Wednesday, January 20, 2016

World War Wednesdays: Profile of a Hero: Emmanuel Ringelblum

     I've probably mentioned this on the blog a thousand times, but at the center of my history obsession is a deep passion for studying the Holocaust, which I've had since I was about eight years old. At that young age, I was introduced to Anne Frank's diary and a wide range of other books being published at the time to try and connect children with this difficult topic through the stories of real children. I've continued the reading and studying until now, and have just begun one of the most well-known history courses at uOttawa, The Holocaust with Dr. Jan Grabowski. I should warn you now that things may seem a bit darker now that I'll be dealing with this period more regularly, but they are stories that I think everyone can connect with in some way.

     On the very first day, Dr. Grabowski introduced us with the story of a man which has been in the back of my mind ever since, and I thought I would share it with readers today. It is of Emmanuel Ringelblum, a true hero both of history and for history.

Emanuel Ringelblum with his wife Yehudit and their son Uri
     Ringelblum was born into a Jewish family in Buczacz, Poland (present-day Ukraine) in 1900. In 1927, he earned a doctorate degree in history from the University of Warsaw, and was also active in public affairs. He belonged to the Po'alei Zion (a Marxist-Zionist Jewish workers' movement), taught high school for a brief period, and then worked for the Joint Distribution Committee in Poland.

     In November of 1938 the Committee sent him to the border town of Zbaszyn, where he was put in charge of 6,000 Jewish refugees who were forced out of Germany and not allowed into Poland. After five weeks in this role, his experiences had a great impact on him.

     Following Germany's invasion of Poland in September 1939, Ringelblum continued working for the JDC, running soup kitchens and welfare programs for the Jews of the Warsaw ghetto. He and his friend Menahem Linder also founded a society for the advancement of Yiddish culture in the ghetto.

     In 1923, several Jewish historians in Poland formed a historical society, of which Ringelblum was also a leader and prominent contributing scholar. He edited the society's publications, and by 1939 had himself published 126 scholarly articles.

     Seeing the ways in which Jewish culture was slowly being destroyed in the ghetto and across Poland prompted him to begin his greatest achievement only a few months into the war: the secret Oneg Shabbat Archive. The name means "Sabbath Pleasure," and reflected how its members met in secret on Saturday afternoons. In the beginning, the archive would collect reports and stories from Jews who had come to the ghetto seeking help from the self aid organizations.
Emanuel Ringelblum with the members of board of the International History Congress 1933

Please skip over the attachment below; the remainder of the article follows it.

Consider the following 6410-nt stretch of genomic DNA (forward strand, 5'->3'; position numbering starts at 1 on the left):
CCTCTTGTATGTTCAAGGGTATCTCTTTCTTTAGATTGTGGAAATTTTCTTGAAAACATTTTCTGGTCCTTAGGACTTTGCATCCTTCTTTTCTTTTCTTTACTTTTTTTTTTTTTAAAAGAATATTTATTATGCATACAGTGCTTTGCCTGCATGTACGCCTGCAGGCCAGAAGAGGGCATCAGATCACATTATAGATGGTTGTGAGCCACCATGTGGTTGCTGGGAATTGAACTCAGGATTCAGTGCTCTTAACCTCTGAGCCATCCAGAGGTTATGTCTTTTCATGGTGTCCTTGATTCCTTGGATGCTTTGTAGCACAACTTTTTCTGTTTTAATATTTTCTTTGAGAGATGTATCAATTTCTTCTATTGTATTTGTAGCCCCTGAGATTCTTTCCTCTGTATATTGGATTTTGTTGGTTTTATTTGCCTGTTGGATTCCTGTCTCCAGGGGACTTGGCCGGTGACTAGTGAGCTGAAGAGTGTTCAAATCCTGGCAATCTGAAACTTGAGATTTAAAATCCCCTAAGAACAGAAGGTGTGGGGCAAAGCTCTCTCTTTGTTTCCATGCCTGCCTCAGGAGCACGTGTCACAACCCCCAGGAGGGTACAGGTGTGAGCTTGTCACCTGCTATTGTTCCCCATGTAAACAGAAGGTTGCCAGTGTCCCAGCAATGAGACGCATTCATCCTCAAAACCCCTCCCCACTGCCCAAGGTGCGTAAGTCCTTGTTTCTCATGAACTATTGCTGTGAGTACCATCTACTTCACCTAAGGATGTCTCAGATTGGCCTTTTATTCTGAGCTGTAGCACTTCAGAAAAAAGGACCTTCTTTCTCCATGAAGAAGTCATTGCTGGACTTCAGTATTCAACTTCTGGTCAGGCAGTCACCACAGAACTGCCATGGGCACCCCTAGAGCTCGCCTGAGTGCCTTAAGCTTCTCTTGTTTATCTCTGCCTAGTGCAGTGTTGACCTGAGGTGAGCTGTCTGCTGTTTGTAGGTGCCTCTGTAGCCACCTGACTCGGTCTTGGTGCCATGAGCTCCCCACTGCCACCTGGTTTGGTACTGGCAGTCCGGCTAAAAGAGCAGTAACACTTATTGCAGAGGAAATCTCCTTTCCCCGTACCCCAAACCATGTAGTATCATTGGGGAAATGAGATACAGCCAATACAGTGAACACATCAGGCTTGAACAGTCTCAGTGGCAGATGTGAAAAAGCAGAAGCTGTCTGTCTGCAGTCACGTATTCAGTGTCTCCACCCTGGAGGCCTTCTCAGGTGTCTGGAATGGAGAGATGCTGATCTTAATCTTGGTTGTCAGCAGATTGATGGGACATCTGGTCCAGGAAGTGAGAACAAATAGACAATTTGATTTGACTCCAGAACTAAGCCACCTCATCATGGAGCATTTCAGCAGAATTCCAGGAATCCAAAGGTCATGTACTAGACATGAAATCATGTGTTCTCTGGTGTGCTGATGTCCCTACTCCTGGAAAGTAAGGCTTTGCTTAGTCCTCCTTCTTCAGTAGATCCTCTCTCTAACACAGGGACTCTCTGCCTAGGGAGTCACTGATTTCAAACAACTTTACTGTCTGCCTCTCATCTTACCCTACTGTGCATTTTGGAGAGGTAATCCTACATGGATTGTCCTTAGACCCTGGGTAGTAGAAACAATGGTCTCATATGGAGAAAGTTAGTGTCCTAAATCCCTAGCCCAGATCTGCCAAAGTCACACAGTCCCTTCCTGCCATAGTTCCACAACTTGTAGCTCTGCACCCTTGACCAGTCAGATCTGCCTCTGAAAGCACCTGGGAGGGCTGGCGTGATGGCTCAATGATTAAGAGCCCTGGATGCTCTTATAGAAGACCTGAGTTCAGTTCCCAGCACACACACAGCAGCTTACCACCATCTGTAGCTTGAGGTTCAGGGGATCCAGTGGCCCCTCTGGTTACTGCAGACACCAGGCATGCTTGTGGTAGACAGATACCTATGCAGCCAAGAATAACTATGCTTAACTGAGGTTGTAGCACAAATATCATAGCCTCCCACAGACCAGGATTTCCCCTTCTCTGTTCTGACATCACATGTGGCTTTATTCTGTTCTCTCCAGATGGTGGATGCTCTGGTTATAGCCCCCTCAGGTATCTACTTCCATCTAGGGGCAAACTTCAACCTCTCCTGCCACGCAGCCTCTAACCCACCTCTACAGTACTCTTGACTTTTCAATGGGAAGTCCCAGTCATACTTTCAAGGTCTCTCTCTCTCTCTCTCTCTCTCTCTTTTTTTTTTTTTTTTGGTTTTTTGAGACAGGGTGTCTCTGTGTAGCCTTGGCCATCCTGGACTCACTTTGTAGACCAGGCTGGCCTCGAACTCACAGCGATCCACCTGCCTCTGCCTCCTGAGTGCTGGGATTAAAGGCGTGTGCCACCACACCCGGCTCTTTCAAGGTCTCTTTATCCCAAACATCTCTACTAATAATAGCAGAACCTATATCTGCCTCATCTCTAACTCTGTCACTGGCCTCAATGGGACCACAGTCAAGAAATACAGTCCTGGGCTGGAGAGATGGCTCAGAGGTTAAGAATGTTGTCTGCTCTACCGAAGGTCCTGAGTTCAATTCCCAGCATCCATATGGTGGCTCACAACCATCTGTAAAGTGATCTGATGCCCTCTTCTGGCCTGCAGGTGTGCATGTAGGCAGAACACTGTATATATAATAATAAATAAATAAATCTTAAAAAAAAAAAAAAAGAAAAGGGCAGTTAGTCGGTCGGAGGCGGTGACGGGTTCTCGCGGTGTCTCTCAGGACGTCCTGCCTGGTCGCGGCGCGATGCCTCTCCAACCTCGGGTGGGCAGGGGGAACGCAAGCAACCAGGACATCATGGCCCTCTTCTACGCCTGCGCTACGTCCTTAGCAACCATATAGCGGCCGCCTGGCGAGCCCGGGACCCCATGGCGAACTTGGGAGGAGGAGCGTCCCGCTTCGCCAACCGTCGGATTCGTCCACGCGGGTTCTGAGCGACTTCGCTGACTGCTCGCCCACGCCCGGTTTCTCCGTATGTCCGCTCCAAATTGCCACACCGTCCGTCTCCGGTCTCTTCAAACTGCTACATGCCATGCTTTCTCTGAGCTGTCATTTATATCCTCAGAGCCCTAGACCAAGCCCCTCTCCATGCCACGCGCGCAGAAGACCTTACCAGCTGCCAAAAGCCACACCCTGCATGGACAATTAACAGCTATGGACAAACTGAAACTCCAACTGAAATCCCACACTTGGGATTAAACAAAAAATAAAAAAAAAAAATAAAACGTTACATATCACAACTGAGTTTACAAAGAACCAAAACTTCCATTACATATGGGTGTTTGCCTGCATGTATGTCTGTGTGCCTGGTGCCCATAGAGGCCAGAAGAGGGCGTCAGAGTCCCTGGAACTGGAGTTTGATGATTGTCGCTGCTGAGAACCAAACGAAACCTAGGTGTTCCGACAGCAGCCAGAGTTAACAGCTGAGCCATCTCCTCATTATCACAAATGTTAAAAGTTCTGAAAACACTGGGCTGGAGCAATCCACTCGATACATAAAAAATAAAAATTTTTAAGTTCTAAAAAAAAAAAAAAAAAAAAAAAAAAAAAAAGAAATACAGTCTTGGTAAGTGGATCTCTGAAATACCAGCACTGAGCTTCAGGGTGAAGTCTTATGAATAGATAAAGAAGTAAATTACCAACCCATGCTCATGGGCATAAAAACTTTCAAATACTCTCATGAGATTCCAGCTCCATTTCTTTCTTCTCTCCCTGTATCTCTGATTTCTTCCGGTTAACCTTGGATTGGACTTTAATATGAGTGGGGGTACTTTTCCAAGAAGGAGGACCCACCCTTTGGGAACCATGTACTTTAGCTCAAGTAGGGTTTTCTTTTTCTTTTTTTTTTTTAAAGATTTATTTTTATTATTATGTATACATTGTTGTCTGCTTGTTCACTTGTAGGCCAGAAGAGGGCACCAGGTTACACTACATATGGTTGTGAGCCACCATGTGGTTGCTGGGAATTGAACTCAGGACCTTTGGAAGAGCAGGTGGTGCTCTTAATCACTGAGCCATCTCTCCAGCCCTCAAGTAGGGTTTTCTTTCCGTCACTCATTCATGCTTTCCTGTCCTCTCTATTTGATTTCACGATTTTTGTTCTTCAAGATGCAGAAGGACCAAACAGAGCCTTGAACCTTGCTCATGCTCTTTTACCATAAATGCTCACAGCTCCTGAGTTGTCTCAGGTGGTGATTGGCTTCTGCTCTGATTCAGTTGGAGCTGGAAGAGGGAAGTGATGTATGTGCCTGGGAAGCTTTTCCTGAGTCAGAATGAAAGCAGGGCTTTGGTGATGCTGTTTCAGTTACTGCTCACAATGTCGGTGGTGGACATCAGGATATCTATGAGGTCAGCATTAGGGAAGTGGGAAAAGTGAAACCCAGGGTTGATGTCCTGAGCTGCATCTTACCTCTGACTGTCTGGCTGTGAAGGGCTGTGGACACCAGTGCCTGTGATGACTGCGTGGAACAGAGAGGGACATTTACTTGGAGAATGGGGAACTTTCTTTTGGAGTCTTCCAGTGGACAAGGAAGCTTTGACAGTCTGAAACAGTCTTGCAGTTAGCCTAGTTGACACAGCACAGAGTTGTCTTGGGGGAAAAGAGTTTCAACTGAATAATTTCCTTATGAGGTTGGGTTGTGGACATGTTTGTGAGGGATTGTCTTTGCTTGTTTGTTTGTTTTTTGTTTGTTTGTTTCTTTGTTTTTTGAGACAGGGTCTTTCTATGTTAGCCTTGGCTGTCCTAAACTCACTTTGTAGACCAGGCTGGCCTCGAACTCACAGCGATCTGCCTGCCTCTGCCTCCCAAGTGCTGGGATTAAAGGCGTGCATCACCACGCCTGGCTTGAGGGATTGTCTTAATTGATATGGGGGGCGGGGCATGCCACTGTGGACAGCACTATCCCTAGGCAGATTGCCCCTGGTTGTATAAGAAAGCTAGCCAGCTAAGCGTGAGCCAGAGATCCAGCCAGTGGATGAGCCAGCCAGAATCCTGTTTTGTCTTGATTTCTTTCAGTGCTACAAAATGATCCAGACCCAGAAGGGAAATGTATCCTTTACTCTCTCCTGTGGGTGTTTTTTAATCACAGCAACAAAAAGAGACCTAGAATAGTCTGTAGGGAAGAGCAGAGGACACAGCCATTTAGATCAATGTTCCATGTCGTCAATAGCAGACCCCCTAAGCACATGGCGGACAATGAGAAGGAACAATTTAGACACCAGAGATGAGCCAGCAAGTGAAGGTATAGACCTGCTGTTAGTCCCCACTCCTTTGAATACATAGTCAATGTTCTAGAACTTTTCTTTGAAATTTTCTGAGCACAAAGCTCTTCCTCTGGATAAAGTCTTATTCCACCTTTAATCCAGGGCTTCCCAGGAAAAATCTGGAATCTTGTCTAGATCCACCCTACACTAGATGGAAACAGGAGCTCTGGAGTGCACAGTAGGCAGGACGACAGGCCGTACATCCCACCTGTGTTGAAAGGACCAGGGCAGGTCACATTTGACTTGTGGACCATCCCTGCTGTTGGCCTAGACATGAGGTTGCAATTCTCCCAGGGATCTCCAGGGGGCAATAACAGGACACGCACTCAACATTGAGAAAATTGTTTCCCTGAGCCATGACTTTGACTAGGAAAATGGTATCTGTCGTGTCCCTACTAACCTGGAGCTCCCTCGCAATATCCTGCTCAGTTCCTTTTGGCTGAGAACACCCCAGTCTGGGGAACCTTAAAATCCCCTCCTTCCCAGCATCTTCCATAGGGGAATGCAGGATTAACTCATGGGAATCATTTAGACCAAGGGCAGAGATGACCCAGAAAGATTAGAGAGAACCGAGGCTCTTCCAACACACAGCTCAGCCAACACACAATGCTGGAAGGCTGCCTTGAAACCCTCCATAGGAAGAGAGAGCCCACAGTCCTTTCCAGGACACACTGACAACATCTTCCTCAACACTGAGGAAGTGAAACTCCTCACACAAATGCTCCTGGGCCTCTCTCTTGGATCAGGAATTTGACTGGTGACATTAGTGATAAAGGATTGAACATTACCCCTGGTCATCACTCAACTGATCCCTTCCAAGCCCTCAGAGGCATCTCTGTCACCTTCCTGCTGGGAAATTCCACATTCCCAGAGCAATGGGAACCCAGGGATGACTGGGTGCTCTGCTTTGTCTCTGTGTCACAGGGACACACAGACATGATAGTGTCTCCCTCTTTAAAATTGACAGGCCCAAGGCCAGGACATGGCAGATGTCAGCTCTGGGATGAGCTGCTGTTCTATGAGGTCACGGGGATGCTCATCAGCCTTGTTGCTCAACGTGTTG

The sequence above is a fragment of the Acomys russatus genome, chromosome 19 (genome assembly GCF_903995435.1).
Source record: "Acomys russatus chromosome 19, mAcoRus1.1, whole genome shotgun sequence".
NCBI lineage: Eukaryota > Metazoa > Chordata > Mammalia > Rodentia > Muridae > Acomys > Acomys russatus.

Ringelblum spent his days collecting information, and wrote his notes at night. He knew that what was happening to the Jews was unprecedented, and was determined to make a complete record of time and place for historians in the future. As an historian himself, he knew exactly how to go about doing this. He and his colleagues would collect information and write about towns, villages, the ghetto, the resistance movement, and the deportation and extermination of the Jews in Poland. Towards the end of the Warsaw ghetto, the archivists were sending out every bit of information they had about the murders to the Polish underground, who in turn smuggled it out of the country. Ringelblum's archive thus helped to expose Nazi atrocities to the rest of the world.

     All of the Oneg Shabbat materials were preserved in three milk cans and buried beneath the Warsaw ghetto. In March 1943, Ringelblum and his family escaped from the ghetto and went into hiding in a non-Jewish part of Warsaw. He returned to the ghetto in the midst of its infamous uprising and was deported to the Trawniki labor camp, but escaped with the help of a Polish man and Jewish woman. He and his family went back into hiding, but their hideout was discovered in March 1944. Soon after, Ringelblum, his family, and the other Jews he had been hiding were taken to the ruins of the ghetto and murdered.

     One of the buried archival sites was discovered in 1946 and a second in 1950, and the other has yet to be found. The materials inside them and Ringelblum's own written chronicles constitute the most comprehensive and valuable source we have for information concerning the Jews in occupied Poland. It also speaks to a remarkable quality of human character that, when pushed to an extreme level of persecution and destruction of identity, showed resilience and resourcefulness in the face of the enemy and has endured long after the last blow has been struck.

     Ringelblum's archive is one of those stories that seems to speak directly from historian to historian, regardless of time and language. This penchant for collecting, writing, and publishing can have so much power and profound significance, and Emmanuel Ringelblum remains a true hero and inspiration for those who follow him in this field.

     Information courtesy of Yad Vashem and Dr. Jan Grabowski.

Thanks for reading,

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